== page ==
The Challenge: Lung cancer patients often have to have an airway stent inserted post-surgery to maintain lung structure and keep the airways open. However, unlike cardiovascular stents, which are highly advanced, there has been little change to airway stent design since 1965. Depending on their design, current stents dislodge easily, are coughed up, or get integrated into the surrounding tissue making removal almost impossible. Furthermore, many lung cancer patients require chemotherapy which are considered to be invasive treatment method requiring intravenous administration of therapeutics that can cause wide-ranging side effects.
Revolutionising Airway Stents: Using a combination of image recognition and 3D-printing, Jesse Xu is developing a platform that can produce personalised airway stents that are biocompatible and easily installed. Not only will this improve the quality of life for those who need airway stenting but it will also significantly reduce the burden on the health care system. Current stents are thousands of dollars. With an integrated 3D-printing platform in a surgery, the cost per stent can be reduced to cents. Incorporation of local-acting therapeutics can also help prevent lung cancer relapse with reduced harmful side effects for patients.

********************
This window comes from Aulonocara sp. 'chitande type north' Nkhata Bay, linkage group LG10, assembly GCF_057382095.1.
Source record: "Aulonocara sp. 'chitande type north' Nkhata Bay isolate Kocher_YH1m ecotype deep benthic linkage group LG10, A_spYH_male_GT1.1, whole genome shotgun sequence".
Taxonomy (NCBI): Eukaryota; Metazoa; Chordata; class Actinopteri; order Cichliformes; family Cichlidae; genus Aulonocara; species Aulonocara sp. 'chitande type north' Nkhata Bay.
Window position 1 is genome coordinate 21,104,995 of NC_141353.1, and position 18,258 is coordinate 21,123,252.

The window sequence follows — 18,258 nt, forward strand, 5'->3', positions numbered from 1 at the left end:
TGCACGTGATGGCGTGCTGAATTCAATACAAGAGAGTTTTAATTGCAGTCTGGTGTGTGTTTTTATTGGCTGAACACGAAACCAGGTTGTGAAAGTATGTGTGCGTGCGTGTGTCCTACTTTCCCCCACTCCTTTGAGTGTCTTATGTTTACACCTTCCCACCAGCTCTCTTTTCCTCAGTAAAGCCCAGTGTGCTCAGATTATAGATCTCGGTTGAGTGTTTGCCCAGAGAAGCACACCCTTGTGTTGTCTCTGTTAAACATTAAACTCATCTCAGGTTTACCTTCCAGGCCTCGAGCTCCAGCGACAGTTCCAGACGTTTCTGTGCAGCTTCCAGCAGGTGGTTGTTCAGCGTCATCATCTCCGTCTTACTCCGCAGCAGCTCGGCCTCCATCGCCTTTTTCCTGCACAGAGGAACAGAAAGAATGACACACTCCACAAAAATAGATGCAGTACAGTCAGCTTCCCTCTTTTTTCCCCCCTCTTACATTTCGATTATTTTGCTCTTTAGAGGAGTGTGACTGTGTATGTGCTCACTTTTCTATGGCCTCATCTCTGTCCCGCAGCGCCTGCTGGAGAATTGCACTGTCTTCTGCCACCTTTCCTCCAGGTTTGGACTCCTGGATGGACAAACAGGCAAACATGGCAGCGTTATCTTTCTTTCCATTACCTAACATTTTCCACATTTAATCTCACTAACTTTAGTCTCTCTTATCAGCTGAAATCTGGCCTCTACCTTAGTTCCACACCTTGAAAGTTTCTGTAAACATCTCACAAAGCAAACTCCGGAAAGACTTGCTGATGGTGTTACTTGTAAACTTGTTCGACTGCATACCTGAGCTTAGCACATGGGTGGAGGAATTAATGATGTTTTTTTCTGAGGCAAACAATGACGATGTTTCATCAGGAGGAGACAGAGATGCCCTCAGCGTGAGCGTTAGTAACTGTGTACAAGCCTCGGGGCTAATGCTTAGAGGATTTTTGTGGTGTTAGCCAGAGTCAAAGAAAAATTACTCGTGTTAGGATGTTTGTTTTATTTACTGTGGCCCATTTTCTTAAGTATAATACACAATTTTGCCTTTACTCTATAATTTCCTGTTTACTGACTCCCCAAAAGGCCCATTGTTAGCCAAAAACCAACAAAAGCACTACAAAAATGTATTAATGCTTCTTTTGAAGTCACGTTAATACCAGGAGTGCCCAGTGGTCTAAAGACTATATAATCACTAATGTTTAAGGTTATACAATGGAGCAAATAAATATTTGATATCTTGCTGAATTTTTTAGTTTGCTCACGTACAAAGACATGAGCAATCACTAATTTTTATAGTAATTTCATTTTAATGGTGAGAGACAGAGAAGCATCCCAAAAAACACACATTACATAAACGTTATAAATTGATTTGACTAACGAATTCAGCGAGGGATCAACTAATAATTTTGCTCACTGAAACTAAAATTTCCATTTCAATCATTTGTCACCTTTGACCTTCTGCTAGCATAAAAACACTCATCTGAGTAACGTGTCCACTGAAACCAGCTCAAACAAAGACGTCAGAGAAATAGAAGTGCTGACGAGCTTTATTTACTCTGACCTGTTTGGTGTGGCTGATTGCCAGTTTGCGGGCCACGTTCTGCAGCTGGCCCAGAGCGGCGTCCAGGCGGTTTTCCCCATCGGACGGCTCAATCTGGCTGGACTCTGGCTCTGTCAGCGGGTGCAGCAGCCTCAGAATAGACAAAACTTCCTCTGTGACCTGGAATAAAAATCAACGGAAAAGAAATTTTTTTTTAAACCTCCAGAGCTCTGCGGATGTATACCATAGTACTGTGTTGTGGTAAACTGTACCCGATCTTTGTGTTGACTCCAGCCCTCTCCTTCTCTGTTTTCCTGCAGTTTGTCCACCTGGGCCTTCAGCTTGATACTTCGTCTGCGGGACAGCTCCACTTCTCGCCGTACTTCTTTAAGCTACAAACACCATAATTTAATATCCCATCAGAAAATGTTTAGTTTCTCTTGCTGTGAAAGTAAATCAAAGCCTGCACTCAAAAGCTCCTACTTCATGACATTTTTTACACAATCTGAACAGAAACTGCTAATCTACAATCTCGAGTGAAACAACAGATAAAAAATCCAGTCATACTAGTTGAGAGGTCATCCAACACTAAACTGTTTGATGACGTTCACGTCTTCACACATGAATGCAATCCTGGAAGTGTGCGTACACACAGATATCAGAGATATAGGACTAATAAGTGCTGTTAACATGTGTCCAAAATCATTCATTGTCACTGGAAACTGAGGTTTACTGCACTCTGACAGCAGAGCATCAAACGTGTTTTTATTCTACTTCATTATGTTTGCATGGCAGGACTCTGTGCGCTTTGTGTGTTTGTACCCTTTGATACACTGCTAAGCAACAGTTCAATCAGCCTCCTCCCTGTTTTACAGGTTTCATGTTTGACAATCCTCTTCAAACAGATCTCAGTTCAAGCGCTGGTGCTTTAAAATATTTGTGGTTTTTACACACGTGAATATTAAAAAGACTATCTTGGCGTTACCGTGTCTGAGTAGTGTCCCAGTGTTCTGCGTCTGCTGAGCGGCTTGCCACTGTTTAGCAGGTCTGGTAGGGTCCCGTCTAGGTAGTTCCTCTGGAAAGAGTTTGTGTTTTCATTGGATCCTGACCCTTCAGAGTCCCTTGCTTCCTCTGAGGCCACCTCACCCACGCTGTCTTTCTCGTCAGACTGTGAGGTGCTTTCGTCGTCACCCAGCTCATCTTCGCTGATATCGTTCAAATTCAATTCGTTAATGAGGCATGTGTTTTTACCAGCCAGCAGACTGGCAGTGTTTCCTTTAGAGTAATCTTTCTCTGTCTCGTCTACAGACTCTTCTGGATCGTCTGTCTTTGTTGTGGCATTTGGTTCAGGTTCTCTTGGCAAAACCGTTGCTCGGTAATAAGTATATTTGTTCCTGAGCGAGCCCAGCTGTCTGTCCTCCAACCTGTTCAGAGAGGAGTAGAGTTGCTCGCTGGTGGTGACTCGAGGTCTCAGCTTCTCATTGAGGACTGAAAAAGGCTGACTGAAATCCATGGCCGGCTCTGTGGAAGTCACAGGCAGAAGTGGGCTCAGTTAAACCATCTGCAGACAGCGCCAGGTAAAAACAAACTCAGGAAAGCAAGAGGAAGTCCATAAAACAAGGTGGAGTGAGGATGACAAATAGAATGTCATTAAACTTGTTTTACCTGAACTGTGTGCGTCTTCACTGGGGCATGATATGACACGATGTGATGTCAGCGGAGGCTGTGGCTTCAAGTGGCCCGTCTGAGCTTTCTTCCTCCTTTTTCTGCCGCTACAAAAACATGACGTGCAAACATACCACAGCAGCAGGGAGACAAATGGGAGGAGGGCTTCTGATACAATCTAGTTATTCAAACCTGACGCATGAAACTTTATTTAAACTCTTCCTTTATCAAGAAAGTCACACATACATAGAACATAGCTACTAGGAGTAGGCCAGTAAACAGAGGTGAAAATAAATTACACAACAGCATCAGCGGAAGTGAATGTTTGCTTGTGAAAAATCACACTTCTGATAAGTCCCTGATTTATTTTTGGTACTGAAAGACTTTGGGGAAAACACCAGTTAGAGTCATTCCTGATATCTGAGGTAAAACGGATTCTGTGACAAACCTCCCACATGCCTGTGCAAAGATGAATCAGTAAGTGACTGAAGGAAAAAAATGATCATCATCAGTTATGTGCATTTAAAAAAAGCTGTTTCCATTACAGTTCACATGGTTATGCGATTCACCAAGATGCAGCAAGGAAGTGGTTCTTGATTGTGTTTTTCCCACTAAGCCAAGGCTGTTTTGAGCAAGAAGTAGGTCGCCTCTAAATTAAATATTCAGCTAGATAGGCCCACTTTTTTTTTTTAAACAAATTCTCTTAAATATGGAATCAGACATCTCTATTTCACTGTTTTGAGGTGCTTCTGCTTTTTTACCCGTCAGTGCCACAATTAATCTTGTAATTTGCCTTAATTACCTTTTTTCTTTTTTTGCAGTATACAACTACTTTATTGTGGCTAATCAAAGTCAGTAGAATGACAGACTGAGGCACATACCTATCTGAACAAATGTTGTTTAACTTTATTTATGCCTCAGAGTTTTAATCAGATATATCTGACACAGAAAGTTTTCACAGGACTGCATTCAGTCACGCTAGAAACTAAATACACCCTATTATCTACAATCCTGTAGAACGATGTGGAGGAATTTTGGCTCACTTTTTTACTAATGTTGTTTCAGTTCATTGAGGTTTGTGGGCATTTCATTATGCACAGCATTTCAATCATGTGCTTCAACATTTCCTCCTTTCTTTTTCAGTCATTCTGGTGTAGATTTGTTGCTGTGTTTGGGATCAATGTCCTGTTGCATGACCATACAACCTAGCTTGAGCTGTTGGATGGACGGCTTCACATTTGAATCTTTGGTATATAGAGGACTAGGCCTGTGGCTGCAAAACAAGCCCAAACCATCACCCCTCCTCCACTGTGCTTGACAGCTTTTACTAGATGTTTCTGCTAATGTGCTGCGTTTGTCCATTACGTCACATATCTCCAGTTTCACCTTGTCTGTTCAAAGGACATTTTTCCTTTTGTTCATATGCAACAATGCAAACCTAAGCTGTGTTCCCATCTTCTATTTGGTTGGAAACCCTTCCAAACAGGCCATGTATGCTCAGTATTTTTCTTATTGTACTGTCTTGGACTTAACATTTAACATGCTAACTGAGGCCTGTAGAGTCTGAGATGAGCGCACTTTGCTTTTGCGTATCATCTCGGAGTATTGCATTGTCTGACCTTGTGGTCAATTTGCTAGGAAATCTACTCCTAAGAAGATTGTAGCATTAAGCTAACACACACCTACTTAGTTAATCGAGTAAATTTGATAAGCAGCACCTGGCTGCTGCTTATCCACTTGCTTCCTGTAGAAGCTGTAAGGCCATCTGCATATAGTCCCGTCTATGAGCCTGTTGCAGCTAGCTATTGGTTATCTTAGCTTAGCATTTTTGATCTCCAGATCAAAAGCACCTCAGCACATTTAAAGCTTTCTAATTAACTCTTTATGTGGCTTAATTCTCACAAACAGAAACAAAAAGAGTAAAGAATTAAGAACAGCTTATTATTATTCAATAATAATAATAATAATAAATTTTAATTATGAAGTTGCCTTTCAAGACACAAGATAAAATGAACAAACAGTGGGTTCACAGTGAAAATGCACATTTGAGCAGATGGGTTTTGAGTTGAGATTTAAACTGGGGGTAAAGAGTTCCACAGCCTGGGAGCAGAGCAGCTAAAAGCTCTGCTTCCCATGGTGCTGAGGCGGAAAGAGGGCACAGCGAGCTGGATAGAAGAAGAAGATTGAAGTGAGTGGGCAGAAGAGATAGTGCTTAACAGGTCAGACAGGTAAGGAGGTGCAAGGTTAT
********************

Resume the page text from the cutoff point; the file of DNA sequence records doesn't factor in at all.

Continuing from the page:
About the Team Leaders: Dr Hui Xin Ong (Lecturer in Pharmacology, University of Sydney), Prof Paul Young (Head of Respiratory Technology, Woolcock), Dr Larissa Gomes dos Reis (Postdoctoral Researcher, Woolcock Institute) Dr Michael Byrom (Cardiothoracic Surgeon at Royal Prince Alfred Hospital), Dr Jonathan Williamson (Respiratory Physician at Liverpool Hospital) and Jesse Xu PhD Candidate, University of Sydney. Together they bring expertise to make this vision a reality.